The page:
All the above issues have vexed researchers dealing with clustering for decades. Advances in clustering techniques include clustering ensembles, semi-supervised clustering, subspace/projective clustering, co-clustering, and multi-view clustering. Despite the advancement in data clustering techniques, the literature still lacks a unified framework capable of handling the challenges present in the ill-posed nature of clustering, the high-dimensionality issue, the often multi-faceted nature of the data, and the opportunity of exploiting application-driven and user-provided knowledge. Such framework would enable clustering solutions for a variety of tasks and applications, including: data integration, topic detection and tracking, evolving data management, collaborative filtering, document classification and retrieval, Web data analysis, social network applications, etc.

We solicit original papers (including work in progress) that contribute to narrow the aforementioned research gap in data clustering. In particular, we solicit approaches for solving emerging problems such as clustering ensembles, semi-supervised clustering, subspace/projective clustering, co-clustering, and multi-view clustering. Of particular interest will be papers that draw new and insightful connections between these techniques; and papers that contribute to the achievement of a unified framework that combines two or more of these techniques.

TOPICS of interest include (but are not limited to):

1. Clustering Ensembles
2. Co-clustering Ensembles
3. Subspace/Projective Clustering
4. Semi-supervised Clustering
5. Multiview/Alternative Clustering
6. Combining Clustering Ensembles/Multiview Clustering and Subspace Clustering/Co-clustering
7. Combining Clustering Ensembles/Multiview Clustering and Semi-supervised Clustering
8. Combining Subspace Clustering/Co-clustering and Semi-supervised Clustering
9. Bayesian Learning for Clustering
10. Model Selection Issues: How Many Clusters?
11. Multiview and Clustering Ensembles: How Many Clusterings?
12. Co-clustering with External Knowledge for Relational Learning
13. Probabilistic Clustering with Constraints
14. Kernels for Semi-supervised Clustering
15. Active Learning of Constraints in Clustering Ensembles
16. Clustering Ensembles for Uncertain Data Management and Mining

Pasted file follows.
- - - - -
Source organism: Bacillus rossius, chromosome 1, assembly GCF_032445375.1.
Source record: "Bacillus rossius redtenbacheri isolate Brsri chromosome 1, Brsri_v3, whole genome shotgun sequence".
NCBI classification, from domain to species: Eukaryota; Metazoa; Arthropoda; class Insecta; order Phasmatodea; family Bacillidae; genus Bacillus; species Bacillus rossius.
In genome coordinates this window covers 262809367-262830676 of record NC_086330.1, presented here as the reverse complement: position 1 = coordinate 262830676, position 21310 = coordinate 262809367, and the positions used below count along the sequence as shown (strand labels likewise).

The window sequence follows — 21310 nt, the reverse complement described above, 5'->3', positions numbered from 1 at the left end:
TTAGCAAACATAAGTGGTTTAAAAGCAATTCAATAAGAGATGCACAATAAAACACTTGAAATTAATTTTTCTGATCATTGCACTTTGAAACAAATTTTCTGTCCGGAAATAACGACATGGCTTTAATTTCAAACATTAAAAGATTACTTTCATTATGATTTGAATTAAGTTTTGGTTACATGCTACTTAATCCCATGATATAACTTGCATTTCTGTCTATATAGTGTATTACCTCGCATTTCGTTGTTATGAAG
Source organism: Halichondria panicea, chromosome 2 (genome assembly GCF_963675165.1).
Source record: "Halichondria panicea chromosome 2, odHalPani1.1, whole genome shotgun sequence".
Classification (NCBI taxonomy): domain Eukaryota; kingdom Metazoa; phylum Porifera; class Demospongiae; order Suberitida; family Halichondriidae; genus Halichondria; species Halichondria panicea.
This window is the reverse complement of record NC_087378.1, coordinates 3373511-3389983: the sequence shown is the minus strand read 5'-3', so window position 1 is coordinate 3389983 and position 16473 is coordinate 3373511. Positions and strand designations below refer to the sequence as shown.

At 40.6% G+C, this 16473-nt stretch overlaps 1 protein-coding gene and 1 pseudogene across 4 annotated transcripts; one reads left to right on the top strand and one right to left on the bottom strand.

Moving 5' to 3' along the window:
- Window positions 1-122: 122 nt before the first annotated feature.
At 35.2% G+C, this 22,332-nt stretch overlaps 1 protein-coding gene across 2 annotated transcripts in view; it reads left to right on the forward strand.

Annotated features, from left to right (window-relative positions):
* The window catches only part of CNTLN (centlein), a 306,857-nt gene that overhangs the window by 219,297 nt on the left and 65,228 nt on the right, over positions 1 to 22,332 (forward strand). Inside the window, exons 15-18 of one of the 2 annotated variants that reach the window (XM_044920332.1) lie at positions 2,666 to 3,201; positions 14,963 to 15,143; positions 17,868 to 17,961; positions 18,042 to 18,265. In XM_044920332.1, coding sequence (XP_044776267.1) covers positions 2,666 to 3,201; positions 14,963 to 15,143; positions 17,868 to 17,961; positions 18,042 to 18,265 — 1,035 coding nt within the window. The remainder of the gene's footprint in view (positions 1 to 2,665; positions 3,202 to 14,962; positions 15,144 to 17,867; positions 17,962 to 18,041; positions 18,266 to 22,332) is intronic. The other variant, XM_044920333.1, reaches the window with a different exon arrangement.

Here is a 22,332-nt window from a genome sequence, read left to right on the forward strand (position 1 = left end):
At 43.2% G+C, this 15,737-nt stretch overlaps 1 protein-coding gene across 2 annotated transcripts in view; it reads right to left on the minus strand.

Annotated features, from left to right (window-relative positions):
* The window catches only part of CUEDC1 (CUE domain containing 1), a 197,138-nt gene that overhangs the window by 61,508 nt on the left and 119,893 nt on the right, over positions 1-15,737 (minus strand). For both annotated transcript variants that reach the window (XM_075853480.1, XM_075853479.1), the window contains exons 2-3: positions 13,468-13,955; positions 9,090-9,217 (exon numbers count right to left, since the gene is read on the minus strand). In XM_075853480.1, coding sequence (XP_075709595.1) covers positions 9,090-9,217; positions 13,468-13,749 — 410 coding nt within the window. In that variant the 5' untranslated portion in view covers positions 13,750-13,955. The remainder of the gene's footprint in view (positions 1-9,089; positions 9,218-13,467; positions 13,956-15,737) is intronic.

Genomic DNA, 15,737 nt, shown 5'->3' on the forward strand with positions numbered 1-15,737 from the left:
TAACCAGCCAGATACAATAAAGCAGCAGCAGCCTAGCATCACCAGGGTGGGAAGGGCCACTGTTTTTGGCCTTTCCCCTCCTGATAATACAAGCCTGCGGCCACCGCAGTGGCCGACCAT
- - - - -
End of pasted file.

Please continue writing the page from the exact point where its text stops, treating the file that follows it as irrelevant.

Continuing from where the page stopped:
17. Constraint-based Clustering for Uncertain Data Management and Mining
18. Integration of Frequent Pattern Mining in (Semi-supervised) Multi-view Clustering
19. Evaluation Criteria for Multi-view Data Clustering
20. Incorporating User Feedback in Semi-supervised Clustering


Submission deadline: January 23, 2012
Acceptance notification: February 10, 2012
Camera-ready deadline: February 24, 2012

3Clust Workshop Organizers:

Carlotta Domeniconi
Department of Computer Science
George Mason University,
Fairfax, VA 22030, USA

Francesco Gullo
Yahoo! Research
08018 Barcelona, Spain

Andrea Tagarelli
Department of Electronics, Computer and Systems Sciences
University of Calabria,
Rende, CS 87036, Italy

Program Committee:

To be announced soon.

Submission Instructions and Policy:

Papers submitted to this workshop should have a maximum length of 12 pages and formatted according to the Springer-Verlag Lecture Notes in Artificial Intelligence guidelines. Authors instructions and style files can be downloaded at
All papers (in PDF format) should be submitted via the Microsoft CMT system at

As required by the PAKDD 2012 Workshop Co-Chairs, by submitting a paper to the workshop, the authors promise that, if the paper is accepted, at least one author will attend the workshop to present the paper. For no-show authors, their affiliations will receive a notification.
Each workshop will have a right to include its outstanding papers in a LNCS/LNAI post Proceedings of PAKDD Workshops published by Springer. Under the program, the workshop chairs will organize a review committee to select the outstanding papers from the papers presented in the workshop. Based on the reviews, each selected paper should be further improved for the camera ready version. A detailed schedule of due dates for the paper selection and the collection of the camera ready versions will be announced immediately after the workshop.

Further information will be made available on the workshop website (

If you have any question, please contact us at Thank you.